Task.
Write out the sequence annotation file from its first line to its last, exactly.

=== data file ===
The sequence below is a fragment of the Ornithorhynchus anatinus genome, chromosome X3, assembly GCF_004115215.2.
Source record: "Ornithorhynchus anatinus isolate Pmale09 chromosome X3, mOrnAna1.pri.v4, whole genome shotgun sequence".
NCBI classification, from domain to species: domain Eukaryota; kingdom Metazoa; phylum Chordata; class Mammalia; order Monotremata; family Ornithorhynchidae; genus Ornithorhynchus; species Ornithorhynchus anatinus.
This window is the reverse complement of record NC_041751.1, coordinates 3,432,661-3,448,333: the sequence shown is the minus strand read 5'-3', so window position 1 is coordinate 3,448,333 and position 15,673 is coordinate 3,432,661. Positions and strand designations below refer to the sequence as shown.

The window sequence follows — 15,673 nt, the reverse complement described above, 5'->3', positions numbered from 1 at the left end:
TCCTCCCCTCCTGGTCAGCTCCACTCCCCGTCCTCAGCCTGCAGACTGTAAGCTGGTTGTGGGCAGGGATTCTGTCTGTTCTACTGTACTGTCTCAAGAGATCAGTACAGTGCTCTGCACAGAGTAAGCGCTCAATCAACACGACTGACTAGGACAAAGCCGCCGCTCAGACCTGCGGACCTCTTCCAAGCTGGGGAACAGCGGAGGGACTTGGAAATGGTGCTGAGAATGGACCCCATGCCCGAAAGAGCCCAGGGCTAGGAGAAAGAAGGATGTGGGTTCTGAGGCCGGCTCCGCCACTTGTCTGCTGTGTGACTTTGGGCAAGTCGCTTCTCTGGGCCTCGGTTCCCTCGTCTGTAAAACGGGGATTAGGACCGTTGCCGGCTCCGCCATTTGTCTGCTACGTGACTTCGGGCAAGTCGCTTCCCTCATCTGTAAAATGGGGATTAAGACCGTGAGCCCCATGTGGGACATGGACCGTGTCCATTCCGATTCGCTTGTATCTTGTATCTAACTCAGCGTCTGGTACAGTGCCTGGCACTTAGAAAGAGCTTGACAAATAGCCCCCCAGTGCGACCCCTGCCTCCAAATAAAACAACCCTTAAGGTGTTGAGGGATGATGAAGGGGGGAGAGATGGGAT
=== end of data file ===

The sequence below is a fragment of the Ornithorhynchus anatinus genome, chromosome X3, assembly GCF_004115215.2.
Source record: "Ornithorhynchus anatinus isolate Pmale09 chromosome X3, mOrnAna1.pri.v4, whole genome shotgun sequence".
NCBI classification, from domain to species: domain Eukaryota; kingdom Metazoa; phylum Chordata; class Mammalia; order Monotremata; family Ornithorhynchidae; genus Ornithorhynchus; species Ornithorhynchus anatinus.
This window is the reverse complement of record NC_041751.1, coordinates 3,432,661-3,448,333: the sequence shown is the minus strand read 5'-3', so window position 1 is coordinate 3,448,333 and position 15,673 is coordinate 3,432,661. Positions and strand designations below refer to the sequence as shown.

The window sequence follows — 15,673 nt, the reverse complement described above, 5'->3', positions numbered from 1 at the left end:
TCCTCCCCTCCTGGTCAGCTCCACTCCCCGTCCTCAGCCTGCAGACTGTAAGCTGGTTGTGGGCAGGGATTCTGTCTGTTCTACTGTACTGTCTCAAGAGATCAGTACAGTGCTCTGCACAGAGTAAGCGCTCAATCAACACGACTGACTAGGACAAAGCCGCCGCTCAGACCTGCGGACCTCTTCCAAGCTGGGGAACAGCGGAGGGACTTGGAAATGGTGCTGAGAATGGACCCCATGCCCGAAAGAGCCCAGGGCTAGGAGAAAGAAGGATGTGGGTTCTGAGGCCGGCTCCGCCACTTGTCTGCTGTGTGACTTTGGGCAAGTCGCTTCTCTGGGCCTCGGTTCCCTCGTCTGTAAAACGGGGATTAGGACCGTTGCCGGCTCCGCCATTTGTCTGCTACGTGACTTCGGGCAAGTCGCTTCCCTCATCTGTAAAATGGGGATTAAGACCGTGAGCCCCATGTGGGACATGGACCGTGTCCATTCCGATTCGCTTGTATCTTGTATCTAACTCAGCGTCTGGTACAGTGCCTGGCACTTAGAAAGAGCTTGACAAATAGCCCCCCAGTGCGACCCCTGCCTCCAAATAAAACAACCCTTAAGGTGTTGAGGGATGATGAAGGGGGGAGAGATGGGAT